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Thursday, August 2, 2012

Vempati China Satyam: The Kuchipudi Dance Maestro

Peeking  into the history of this intense and dramatic universe, one often ends up wondering: Is it out of abject poverty alone that stunning creativity flowers?  A Homer-like literary genius emerges?   

Is it that indignation alone can ignite the pursuit of mastery over artistry? Great characters, like Chanakya, get shaped? Is it that paskho, and penthos a must for owning creativity?

Is it that mastery over the art born only from the struggle between the ‘light’ and the ‘darkness’—struggle between despair and hope?  

That’s what indeed appears to be, when one looks at the journey of Vempati China Satyam—the Maestro of Kuchipudi dance, who passed away peacefully in Chennai on July 29. 

When China Satyam—having born into a family of dancers at Kuchipudi village in Krishna District of Andhra Pradesh, the very birth place of Kuchipudi dance form, on October 15, 1929, and having lost his father at the age of nine, as his mother was struggling to manage the family consisting of four daughters, besides China Satyam and herself—true to the family tradition went to learn dance from a guru in the village, who incidentally, happened to be a relative of him, he turned him away saying: “Your face isn’t suitable for dance,  go and learn some other profession to eke out a living.” But to his fortune, the dejected lad was picked up by another guru in the village, Tadepalli Papayya Sastry, who started teaching him dancing. 

Yet the streak of dejection that he suffered from the indignation heaped upon him by his relative-cum-Guru of dance at that age of innocence continued to haunt him till at least he attained the age of eighteen. As the quirk of fate would have it, at that point of life, he could unshackle himself from the past, and look at the future with a newfound hope, aspiration for something yet not clearly defined, but sure he was, that he must do something anew in the dance form that his village is known for. It was then he recalled the names of his relatives, Vedantam Raghavaiah and Vempati Peda Satyam, who by then had settled in the cinema-field in Madras.  He at once decided to go to Madras and try is luck there.  

At the age of eighteen, Chinna Satyam left his village and reportedly walked all the way to Madras—a distance of more than 350 miles—and joined his cousin, Vempati Peda Satyam. But Peda Satyam was not in a position to really help him out. Nor did he have time to quench the thirst of China Satyam for mastering Kuchpudi dance. Inspired by the dance performance of Kamala Lakshman, and aspiring to acquire such perfection in his dance form, Kuchipudi, China Satyam started searching for a suitable Guru. That landed him at the doorsteps of Vedantam Lakshminarayana Sastry, a known exponent of ‘Abhinayam’, the art of expression and by then a recognized renaissance teacher of Kuchipudi dance.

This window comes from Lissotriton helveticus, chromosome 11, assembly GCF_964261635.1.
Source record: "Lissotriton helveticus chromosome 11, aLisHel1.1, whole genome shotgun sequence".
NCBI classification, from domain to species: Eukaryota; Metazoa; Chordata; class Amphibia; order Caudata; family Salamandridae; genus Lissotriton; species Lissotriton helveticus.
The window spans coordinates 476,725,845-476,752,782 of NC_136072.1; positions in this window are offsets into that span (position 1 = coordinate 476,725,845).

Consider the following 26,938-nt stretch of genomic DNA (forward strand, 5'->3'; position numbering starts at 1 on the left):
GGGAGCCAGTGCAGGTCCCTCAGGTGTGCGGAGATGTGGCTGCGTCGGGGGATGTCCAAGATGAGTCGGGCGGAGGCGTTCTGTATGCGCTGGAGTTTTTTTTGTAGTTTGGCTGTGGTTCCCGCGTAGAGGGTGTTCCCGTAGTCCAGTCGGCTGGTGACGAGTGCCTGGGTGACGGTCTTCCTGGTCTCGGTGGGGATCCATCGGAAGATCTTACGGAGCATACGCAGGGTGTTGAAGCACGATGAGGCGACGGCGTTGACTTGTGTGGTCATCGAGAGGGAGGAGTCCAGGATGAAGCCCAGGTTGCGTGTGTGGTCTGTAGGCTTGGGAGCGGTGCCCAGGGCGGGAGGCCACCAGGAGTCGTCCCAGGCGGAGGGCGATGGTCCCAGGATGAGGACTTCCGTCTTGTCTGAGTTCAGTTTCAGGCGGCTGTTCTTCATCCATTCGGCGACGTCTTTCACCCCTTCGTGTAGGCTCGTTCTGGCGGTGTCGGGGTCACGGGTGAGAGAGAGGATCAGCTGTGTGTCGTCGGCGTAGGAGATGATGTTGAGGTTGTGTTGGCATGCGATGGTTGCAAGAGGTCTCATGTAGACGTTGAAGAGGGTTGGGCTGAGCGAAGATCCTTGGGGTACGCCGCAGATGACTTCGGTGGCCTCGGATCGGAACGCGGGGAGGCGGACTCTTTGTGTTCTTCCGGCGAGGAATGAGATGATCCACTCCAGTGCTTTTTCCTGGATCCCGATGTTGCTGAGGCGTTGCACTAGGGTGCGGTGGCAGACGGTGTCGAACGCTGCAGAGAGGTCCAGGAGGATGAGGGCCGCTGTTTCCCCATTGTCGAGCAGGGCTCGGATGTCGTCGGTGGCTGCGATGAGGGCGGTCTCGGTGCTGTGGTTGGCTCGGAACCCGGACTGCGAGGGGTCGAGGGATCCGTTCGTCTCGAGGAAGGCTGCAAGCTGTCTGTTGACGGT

Encouraged by Sastry garu, China Satyam practiced the dance with more devotion. Simultaneously, he started reading ShastrasNatyashastra of Bharatamuni, Natyavedam by Jammalamadaka, Abhinayadarpanam, etc.—to learn the finer aspects of dance. 

Meanwhile, to earn means to keep his body and soul together, China Satyam, working as an assistant to Vempati Peda Satyam and Vedantam Raghavaiah, choreographed dance for many songs in Telugu films. Later, choreographing dances for the film, Parvatikalyanam, independently, he earned appreciation from the cine-pundits. 

In 1957, at the recommendation of BN Reddy, Viswodaya College, Kavali, approached China Satyam to help their students present a dance program. He choreographed the dance-drama, Srikrishnaparijatam, penned by Bhujangaraya Sarma, a lecturer of that college. Then in 1961, in association with the same Bhujangaraya Sarma as scriptwriter and Sangeeta Rao as music director, he presented Ravindranath Tagore’s Chandalika as a dance-drama in Telugu. In 1962, he choreographed the Rupakam, Ksheerasagaramadhanam penned by Krishna Sastry and it won many laurels. 

And, that’s it: there was no looking back since then. In 1963, he established the Kuchipudi Art Academy in Madras with 40 students. It grew in strength over the years. Being a teacher rooted deeply in Shastras, with a perfect knowledge of Laya and Tala, capable of singing and being innovative, and above all being able to teach in a way that motivates learners to learn, he produced many dancers of excellence in Kuchipudi art form, notable among them being: Shobha Naidu, Hema Malini, Jaya Lalitha, Bala, Padma, Prabha, Manju Bhargavi, etc.  

Moving away from the tradition of no solo performance in Kuchipudi dance, China Satyam, with his creativity and innovation, transgressing the boundaries defined by the traditionalists, composed and choreographed more than 180 solo items. In association with writer, Bhujangaraya Sarma and music director, Sangeeta Rao, he had also choreographed 15 dance-dramas. Suffice to say that over a period  Vempati China Satyam garu, with his relentless efforts, had become an institution by himself.

As an innovator par excellence, he took Kuchipudi dance to the world-stage. And having carved a permanent place for it in the world of arts and thus having fulfilled his childhood mission of reforming and rehabilitating "the rustic, robust and  yet the lively  form" of Kuchipudi dance that he had inherited into a classical form which today's viewers can appreciate , China Satyam garu, withdrawing himself from the center stage, has gone to his heavenly abode.   


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